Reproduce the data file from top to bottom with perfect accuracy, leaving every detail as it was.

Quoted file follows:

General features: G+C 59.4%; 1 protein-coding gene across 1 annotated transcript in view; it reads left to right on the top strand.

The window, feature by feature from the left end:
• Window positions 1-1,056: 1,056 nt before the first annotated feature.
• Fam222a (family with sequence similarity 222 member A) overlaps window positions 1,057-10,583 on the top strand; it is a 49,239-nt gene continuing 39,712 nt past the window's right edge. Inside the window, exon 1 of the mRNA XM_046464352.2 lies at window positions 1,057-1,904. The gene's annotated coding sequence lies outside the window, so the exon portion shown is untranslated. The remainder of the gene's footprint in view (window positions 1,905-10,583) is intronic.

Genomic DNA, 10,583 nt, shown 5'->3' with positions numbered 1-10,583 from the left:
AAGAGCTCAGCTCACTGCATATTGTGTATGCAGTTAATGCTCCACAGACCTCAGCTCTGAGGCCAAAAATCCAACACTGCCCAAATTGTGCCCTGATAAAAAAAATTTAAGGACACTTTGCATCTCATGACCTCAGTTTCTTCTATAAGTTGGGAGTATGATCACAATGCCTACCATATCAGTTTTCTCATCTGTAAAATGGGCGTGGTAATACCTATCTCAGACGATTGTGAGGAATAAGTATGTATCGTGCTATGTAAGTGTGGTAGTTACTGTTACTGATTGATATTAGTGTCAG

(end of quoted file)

General features: G+C 59.4%; 1 protein-coding gene across 1 annotated transcript in view; it reads left to right on the top strand.

The window, feature by feature from the left end:
• Window positions 1-1,056: 1,056 nt before the first annotated feature.
• Fam222a (family with sequence similarity 222 member A) overlaps window positions 1,057-10,583 on the top strand; it is a 49,239-nt gene continuing 39,712 nt past the window's right edge. Inside the window, exon 1 of the mRNA XM_046464352.2 lies at window positions 1,057-1,904. The gene's annotated coding sequence lies outside the window, so the exon portion shown is untranslated. The remainder of the gene's footprint in view (window positions 1,905-10,583) is intronic.

Genomic DNA, 10,583 nt, shown 5'->3' with positions numbered 1-10,583 from the left:
AAGAGCTCAGCTCACTGCATATTGTGTATGCAGTTAATGCTCCACAGACCTCAGCTCTGAGGCCAAAAATCCAACACTGCCCAAATTGTGCCCTGATAAAAAAAATTTAAGGACACTTTGCATCTCATGACCTCAGTTTCTTCTATAAGTTGGGAGTATGATCACAATGCCTACCATATCAGTTTTCTCATCTGTAAAATGGGCGTGGTAATACCTATCTCAGACGATTGTGAGGAATAAGTATGTATCGTGCTATGTAAGTGTGGTAGTTACTGTTACTGATTGATATTAGTGTCAG